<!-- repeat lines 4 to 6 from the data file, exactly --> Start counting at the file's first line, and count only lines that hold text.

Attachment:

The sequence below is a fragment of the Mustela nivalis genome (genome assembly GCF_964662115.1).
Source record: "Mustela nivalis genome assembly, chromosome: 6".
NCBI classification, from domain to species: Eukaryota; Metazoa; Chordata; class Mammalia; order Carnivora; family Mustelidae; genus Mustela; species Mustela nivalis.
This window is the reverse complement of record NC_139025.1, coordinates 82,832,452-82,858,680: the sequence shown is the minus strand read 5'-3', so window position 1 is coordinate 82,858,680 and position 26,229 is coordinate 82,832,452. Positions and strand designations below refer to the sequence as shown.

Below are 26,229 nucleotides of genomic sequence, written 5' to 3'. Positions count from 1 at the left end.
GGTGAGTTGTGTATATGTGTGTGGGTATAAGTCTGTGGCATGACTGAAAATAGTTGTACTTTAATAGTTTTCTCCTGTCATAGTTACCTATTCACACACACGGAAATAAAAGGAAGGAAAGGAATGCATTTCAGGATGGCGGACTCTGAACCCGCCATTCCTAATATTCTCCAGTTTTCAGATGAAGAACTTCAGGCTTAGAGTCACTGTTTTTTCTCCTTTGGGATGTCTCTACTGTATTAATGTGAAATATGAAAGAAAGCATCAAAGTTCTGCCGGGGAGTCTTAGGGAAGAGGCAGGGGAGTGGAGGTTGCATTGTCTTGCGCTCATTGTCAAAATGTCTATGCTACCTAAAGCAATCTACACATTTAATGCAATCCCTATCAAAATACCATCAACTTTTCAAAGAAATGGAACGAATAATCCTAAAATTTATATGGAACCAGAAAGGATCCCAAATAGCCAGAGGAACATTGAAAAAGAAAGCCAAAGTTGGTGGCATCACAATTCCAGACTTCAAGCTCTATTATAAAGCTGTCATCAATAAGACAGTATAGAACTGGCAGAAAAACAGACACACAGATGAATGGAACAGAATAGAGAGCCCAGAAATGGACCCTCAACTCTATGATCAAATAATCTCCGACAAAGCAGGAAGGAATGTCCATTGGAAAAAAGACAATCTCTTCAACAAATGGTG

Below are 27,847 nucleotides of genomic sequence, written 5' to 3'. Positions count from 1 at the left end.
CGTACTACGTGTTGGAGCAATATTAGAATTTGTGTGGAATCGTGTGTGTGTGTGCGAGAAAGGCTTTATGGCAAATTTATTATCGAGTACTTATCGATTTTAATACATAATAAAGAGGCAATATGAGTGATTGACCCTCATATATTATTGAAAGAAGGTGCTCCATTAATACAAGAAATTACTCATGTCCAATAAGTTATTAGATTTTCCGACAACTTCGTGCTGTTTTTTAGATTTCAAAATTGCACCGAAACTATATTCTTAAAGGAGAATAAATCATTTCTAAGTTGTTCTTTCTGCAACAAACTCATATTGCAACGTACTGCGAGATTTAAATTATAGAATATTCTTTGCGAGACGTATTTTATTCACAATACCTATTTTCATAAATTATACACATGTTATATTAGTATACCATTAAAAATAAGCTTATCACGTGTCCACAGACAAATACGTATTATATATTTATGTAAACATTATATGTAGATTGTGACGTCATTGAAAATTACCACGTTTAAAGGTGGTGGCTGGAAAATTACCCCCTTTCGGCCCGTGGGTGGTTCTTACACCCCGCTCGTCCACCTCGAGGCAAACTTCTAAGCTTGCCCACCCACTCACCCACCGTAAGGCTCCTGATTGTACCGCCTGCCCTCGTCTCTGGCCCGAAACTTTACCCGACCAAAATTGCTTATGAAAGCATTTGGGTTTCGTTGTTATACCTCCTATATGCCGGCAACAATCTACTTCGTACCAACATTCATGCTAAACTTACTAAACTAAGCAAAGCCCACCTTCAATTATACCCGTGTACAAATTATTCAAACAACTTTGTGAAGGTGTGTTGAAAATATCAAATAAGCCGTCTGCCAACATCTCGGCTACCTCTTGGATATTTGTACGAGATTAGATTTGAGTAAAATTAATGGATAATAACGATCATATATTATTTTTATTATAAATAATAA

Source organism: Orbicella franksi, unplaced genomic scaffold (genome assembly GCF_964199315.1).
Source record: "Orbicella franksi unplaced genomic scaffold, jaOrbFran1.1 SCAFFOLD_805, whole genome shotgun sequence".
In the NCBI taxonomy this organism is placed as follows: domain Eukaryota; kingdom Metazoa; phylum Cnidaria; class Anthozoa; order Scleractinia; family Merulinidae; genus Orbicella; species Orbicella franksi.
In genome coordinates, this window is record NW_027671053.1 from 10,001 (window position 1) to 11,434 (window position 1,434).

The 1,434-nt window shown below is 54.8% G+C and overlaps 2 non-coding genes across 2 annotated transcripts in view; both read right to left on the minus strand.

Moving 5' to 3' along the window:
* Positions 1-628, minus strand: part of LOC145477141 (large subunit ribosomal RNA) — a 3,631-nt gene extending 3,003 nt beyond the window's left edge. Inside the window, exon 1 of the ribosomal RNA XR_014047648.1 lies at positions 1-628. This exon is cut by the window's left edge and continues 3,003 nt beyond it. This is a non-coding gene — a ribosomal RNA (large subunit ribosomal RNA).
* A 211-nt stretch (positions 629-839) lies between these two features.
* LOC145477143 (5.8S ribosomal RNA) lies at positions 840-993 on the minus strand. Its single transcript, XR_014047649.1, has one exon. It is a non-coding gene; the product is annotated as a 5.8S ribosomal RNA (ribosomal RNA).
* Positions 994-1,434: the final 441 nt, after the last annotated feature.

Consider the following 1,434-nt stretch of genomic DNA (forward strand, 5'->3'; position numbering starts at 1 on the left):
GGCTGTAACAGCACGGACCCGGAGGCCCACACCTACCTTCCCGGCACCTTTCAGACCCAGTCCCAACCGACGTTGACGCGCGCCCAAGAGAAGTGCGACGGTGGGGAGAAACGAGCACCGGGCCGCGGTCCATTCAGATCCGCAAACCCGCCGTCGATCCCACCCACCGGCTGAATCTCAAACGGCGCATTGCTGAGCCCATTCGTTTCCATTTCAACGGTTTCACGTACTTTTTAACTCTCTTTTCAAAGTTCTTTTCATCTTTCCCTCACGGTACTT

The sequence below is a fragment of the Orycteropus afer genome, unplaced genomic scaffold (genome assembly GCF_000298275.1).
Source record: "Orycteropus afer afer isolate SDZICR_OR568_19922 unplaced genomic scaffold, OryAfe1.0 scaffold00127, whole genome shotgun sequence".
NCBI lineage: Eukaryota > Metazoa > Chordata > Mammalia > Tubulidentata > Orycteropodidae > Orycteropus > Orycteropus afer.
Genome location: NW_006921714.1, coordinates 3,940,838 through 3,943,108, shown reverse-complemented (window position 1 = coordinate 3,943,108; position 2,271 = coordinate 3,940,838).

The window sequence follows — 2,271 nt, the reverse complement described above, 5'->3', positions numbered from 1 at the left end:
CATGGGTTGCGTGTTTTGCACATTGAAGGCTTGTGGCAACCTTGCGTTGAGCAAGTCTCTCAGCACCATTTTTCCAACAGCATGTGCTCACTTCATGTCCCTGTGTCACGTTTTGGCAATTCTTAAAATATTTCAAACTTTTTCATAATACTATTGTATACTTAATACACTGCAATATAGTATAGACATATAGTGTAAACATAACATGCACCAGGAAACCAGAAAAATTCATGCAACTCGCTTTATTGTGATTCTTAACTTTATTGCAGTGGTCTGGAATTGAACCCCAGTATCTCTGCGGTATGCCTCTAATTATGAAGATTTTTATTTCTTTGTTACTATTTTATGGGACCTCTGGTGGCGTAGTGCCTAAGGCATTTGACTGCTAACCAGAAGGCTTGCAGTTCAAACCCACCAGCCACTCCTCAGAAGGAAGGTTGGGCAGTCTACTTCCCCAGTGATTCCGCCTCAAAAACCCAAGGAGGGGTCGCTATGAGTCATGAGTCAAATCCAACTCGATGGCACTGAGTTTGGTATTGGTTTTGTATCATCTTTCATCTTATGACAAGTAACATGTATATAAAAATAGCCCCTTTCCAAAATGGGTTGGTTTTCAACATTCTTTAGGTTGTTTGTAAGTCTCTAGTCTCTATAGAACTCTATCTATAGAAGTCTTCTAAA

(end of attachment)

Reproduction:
This window is the reverse complement of record NC_139025.1, coordinates 82,832,452-82,858,680: the sequence shown is the minus strand read 5'-3', so window position 1 is coordinate 82,858,680 and position 26,229 is coordinate 82,832,452. Positions and strand designations below refer to the sequence as shown.

Below are 26,229 nucleotides of genomic sequence, written 5' to 3'. Positions count from 1 at the left end.
GGTGAGTTGTGTATATGTGTGTGGGTATAAGTCTGTGGCATGACTGAAAATAGTTGTACTTTAATAGTTTTCTCCTGTCATAGTTACCTATTCACACACACGGAAATAAAAGGAAGGAAAGGAATGCATTTCAGGATGGCGGACTCTGAACCCGCCATTCCTAATATTCTCCAGTTTTCAGATGAAGAACTTCAGGCTTAGAGTCACTGTTTTTTCTCCTTTGGGATGTCTCTACTGTATTAATGTGAAATATGAAAGAAAGCATCAAAGTTCTGCCGGGGAGTCTTAGGGAAGAGGCAGGGGAGTGGAGGTTGCATTGTCTTGCGCTCATTGTCAAAATGTCTATGCTACCTAAAGCAATCTACACATTTAATGCAATCCCTATCAAAATACCATCAACTTTTCAAAGAAATGGAACGAATAATCCTAAAATTTATATGGAACCAGAAAGGATCCCAAATAGCCAGAGGAACATTGAAAAAGAAAGCCAAAGTTGGTGGCATCACAATTCCAGACTTCAAGCTCTATTATAAAGCTGTCATCAATAAGACAGTATAGAACTGGCAGAAAAACAGACACACAGATGAATGGAACAGAATAGAGAGCCCAGAAATGGACCCTCAACTCTATGATCAAATAATCTCCGACAAAGCAGGAAGGAATGTCCATTGGAAAAAAGACAATCTCTTCAACAAATGGTG